AEM & SAML: Detailed Installation and Config. (LDAP and Identity Provider)
In this article we’ll see end-to-end setup and configuration for:
1) Local LDAP Server
2) Shibboleth2 (as Identity Provider aka IdP)
3) Configure AEM as Service Provider and do SSO login with SAML using Shibboleth 2
Before even getting into the installation and too many technical details let’s first try to understand what is SMAL and Idp.
Security Assertion Markup Language (SAML) is an XML-based, open-standard data format for exchanging authentication and authorization data between parties, in particular, between an identity provider (Idp i.e. Shibboleth in our case) and a service provider (SP, i.e. AEM in our case). The SAML specification defines three roles: the principal (typically a user), the Identity provider (IdP), and the service provider (SP). In the use case addressed by SAML, the principal requests a service from the service provider. The service provider requests and obtains an identity assertion from the identity provider. On the basis of this assertion, the service provider can make an access control decision – in other words it can decide whether to perform some service for the connected principal.
Before delivering the identity assertion to the SP, the IdP may request some information from the principal – such as a user name and password – in order to authenticate the principal. SAML specifies the assertions between the three parties: in particular, the messages that assert identity that are passed from the IdP to the SP. In SAML, one identity provider may provide SAML assertions to many service providers. Similarly, one SP may rely on and trust assertions from many independent IdPs.
Systems Requirements (I am assuming that you’ll be trying below installation on a windows machine):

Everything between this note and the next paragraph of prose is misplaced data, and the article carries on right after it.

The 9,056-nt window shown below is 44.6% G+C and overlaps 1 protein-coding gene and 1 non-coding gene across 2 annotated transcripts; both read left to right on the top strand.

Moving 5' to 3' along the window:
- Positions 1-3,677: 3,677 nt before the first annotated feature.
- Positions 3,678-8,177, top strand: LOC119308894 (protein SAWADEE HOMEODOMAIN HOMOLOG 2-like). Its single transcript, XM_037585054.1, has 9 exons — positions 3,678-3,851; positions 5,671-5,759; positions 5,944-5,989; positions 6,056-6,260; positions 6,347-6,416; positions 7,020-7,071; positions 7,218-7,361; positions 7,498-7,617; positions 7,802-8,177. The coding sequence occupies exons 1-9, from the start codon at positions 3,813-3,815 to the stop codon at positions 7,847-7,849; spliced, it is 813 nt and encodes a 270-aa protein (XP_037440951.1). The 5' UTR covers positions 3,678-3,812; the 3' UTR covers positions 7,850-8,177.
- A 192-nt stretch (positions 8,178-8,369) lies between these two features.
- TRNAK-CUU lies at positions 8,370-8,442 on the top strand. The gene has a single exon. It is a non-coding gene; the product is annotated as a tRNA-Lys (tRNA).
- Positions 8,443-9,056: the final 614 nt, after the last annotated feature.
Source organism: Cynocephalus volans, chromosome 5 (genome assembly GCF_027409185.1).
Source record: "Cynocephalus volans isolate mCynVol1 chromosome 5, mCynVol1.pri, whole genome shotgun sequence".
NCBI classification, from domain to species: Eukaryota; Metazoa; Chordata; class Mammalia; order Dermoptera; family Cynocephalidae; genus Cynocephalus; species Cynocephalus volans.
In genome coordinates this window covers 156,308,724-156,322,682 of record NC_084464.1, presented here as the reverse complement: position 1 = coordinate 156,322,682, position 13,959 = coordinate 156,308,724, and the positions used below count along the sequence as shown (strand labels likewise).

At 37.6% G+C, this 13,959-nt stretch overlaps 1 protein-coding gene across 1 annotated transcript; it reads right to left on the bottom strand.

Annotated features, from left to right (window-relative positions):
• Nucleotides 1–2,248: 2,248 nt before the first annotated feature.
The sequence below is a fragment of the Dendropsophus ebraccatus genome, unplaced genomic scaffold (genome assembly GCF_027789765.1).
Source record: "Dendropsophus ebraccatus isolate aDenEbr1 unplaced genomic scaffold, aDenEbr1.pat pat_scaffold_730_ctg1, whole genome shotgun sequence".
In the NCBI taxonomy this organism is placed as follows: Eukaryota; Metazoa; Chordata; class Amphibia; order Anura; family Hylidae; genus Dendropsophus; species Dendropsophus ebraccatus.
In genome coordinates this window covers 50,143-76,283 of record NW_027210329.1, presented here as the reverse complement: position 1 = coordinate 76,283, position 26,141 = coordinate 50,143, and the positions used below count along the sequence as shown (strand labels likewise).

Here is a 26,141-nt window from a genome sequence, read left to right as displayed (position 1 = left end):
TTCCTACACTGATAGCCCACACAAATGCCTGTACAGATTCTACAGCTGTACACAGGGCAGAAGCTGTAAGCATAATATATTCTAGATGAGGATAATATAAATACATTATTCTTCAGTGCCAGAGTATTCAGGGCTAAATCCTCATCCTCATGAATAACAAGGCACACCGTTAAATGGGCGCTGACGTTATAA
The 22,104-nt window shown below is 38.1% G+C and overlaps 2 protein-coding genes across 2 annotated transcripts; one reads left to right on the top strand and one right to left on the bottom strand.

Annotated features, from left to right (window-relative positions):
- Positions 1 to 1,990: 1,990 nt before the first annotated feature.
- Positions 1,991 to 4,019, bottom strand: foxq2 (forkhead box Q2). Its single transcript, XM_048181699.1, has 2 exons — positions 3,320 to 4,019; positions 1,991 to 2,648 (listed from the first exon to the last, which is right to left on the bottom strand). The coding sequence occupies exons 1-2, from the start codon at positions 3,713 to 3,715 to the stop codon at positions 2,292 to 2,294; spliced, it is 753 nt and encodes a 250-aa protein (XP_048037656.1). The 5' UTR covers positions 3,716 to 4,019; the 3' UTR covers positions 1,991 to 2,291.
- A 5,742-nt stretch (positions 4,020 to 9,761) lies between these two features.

· Make sure that you have java installed on your machine and JAVA_HOME is set.
1) INST_HOME: create a directory called “installation” anywhere on your computer and in this article we’ll refer this directory as INST_HOME.
2) IdP_HOME: this is the directory where Shibboleth will be installed.
3) TOMCAT_HOME: directory where tomcat is installed.
Few Terms that you should be familiar with to understand this tutorial better:
1) IdP or Identity Provider (e.g. Shibboleth): Identity provider is centralized system which is responsible for connection with user database (RDMS, LDAP etc.), retrieving and supplying user/principal information to Service Providers. Once IdP can server more than one service provider.
2) Service Provider (SP, e.g. AEM): delegates the task of user authentication and management to IdP. In some cases, a Service Provider may contact multiple IdPs to do user authentication.
3) Attributes: When we are talking about SAML, IdP and Service Provider then attributes are mainly related to user or organization attributes (e.g. name, empID, group, mail etc.) that IdP fetches from user database.
4) Relying Party: In nearly all cases an IdP communicates with a service provider. However, in some more advanced cases an IdP may communicate with other entities (like other IdPs). The IdP configuration uses the generic term relying party to describe any peer with which it communicates. A service provider, then, is simply the most common type of relying party.
Let's begin installation!!!